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How do locals decide to start handmade locally-produced businesses?

I think it’ll come as no surprise to many that local economies have changed significantly since the economic downturn and, especially in my home town, oil has hit rock bottom since 2014. Not only have good-paying jobs disappeared, many find themselves competing for what few jobs are left.



This competitive environment has left a number of people unemployed and many of those people are in mid life. The workforce has never been more political and more competitive than in 2020.


In the past, people who were in their 50s found themselves to be obsolete at the ripe old age of 55.


But, in 2020… if you’re older than 45, you’re a fossil! Especially in the corporate world.


While big businesses will say this is untrue, I’m willing to bet that Stats Canada will back up my observations.


When you look around, there are very few Gen Xers (mid lifers) still in the corporate workforce. This is especially true in my hometown of Calgary. In fact, on weekdays, you’ll find many mid lifers hiking, supporting a local charity, or at a store working in retail.


Surviving during difficult economic times

I’m one of these fossils looking to survive until retirement. With more than a dozen years of work ahead of me before I can collect a pension, I’ve turned over numerous stones and moved to many places to find employment. And, again… despite numerous upgrades to education and a genuinely modern skillset, I find myself unemployed again.


So… what am I doing nowadays? The pandemic has made the employment situation exponentially worse in Alberta. Knocking on doors, sending out resumes, making phone calls, and sending emails has resulted in nothing. I’ve called on everyone that I know and even plenty that I don’t know. The end result. I’m still unemployed.


Where are these unemployed fossils now? I’ve met numerous folks in mid life at markets selling their handmade locally-produced goods. It’s really out of desperation that we choose to do this. As we slowly spend our retirement savings to sustain us through a drawn-out recession, we’re reaching for ideas to find incomes.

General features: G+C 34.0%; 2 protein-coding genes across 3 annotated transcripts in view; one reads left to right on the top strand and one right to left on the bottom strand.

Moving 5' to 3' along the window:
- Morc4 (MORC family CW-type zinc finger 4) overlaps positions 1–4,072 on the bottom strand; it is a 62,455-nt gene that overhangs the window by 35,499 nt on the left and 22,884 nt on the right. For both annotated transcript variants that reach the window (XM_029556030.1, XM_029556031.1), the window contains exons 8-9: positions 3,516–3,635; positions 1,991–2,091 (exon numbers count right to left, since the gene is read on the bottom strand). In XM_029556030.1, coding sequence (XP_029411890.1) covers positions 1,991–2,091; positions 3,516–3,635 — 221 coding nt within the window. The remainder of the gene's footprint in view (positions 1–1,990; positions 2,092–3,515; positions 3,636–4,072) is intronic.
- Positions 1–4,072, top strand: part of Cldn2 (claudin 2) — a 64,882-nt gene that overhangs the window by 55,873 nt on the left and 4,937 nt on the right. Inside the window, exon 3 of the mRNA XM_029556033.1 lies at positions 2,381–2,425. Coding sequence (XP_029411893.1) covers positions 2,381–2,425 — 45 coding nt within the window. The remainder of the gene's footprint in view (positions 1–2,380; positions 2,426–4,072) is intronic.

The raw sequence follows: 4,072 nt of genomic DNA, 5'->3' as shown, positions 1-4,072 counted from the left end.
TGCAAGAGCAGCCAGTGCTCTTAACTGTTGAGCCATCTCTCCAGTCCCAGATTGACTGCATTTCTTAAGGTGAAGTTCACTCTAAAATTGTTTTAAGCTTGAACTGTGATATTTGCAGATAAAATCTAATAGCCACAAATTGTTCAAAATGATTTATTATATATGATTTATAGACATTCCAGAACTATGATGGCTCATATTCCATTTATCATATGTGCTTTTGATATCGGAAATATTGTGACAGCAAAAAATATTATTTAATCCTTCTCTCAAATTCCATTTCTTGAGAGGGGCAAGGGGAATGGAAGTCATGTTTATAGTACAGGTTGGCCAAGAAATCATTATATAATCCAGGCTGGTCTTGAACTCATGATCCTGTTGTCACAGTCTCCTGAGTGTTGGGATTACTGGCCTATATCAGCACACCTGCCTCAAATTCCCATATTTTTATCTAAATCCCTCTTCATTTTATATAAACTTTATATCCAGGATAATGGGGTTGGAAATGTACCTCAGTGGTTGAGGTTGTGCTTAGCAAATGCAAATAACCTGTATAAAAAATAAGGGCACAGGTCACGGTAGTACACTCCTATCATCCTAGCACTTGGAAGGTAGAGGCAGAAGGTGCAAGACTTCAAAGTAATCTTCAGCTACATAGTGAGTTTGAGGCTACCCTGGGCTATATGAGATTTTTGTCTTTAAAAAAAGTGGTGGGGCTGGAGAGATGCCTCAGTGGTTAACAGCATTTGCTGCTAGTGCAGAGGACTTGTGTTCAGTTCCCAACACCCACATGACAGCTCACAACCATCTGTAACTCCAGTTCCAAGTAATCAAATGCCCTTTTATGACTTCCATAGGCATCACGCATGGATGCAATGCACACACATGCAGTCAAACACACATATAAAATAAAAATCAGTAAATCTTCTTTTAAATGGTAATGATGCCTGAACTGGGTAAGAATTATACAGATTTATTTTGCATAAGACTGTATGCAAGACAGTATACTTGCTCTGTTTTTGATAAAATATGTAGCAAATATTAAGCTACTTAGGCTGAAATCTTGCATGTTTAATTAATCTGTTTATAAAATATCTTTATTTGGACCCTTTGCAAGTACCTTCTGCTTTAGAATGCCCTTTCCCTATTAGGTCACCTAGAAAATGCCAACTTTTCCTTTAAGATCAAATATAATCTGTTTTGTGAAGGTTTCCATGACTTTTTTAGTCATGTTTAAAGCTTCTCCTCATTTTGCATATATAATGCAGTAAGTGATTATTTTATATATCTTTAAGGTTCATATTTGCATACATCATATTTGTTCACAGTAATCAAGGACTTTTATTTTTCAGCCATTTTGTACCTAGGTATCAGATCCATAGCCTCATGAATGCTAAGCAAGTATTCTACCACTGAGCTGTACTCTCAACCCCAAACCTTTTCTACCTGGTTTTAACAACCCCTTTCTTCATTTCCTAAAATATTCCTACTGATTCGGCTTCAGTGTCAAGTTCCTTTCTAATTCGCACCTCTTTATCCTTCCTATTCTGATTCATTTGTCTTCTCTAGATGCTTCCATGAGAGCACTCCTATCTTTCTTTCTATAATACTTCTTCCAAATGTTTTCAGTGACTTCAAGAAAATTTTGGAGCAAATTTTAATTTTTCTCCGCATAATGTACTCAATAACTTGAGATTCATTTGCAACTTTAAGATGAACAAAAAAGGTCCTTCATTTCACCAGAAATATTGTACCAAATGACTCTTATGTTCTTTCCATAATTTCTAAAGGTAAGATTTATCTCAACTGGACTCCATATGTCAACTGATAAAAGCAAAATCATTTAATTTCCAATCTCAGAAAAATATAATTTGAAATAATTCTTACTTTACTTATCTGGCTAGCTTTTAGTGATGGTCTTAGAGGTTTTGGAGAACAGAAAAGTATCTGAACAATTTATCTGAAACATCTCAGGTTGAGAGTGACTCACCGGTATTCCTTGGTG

Local markets are an adventure and a venture

And while I’ve been selling products at markets for years (I’ve worked at markets for a side income because I’ve never earned enough money to generate decent savings), I’ve now switched to making my own products.


This is a new venture for me. In the past, I felt making products would be difficult to sustain. I had a day job, a young child and was the sole adult in my household. There just wasn’t enough time in my schedule to craft something and then take it to market.


But, unfortunately, this pandemic has found me in the longest stretch of unemployment since I graduated from university over 25 years ago. And, my child has grown so I now have extra time.


Building a business

As I worry for my financial future, I’m slowly building a hobby into a business.


I research all my products and spend hours looking for supply chains that provide unique inputs into my handmade jewelry.


I’ve also spent hours figuring out how to fabricate my ideas into products. Experimentation, testing, and making a mess has been a part of the process.


And, ironically, even after many successful rounds of production, I still don’t always replicate the process well enough. Just recently, I ended up with a blob of clay that looked like a terrible mess. It turned out to look something like a chunk of lava spew from an erupting volcano.


Why share?

So why do I share my experience? I’m hoping that my story will set the foundation for what it truly means to support local shops, designers and artisans. As our economy changes, many of us will turn to this to help us survive.


How can you support?

Not only can you buy locally-produced products, you can help out by understanding sustainability from the perspective of an artisan who lives in the first world.


Learn more about supporting local

To learn more about supporting local designers, please read this terrific article by an Australian jewellery designer Simone Walsh. She shares her insights and research into jewellery making and the sustainability of designing and producing while living in the first world.

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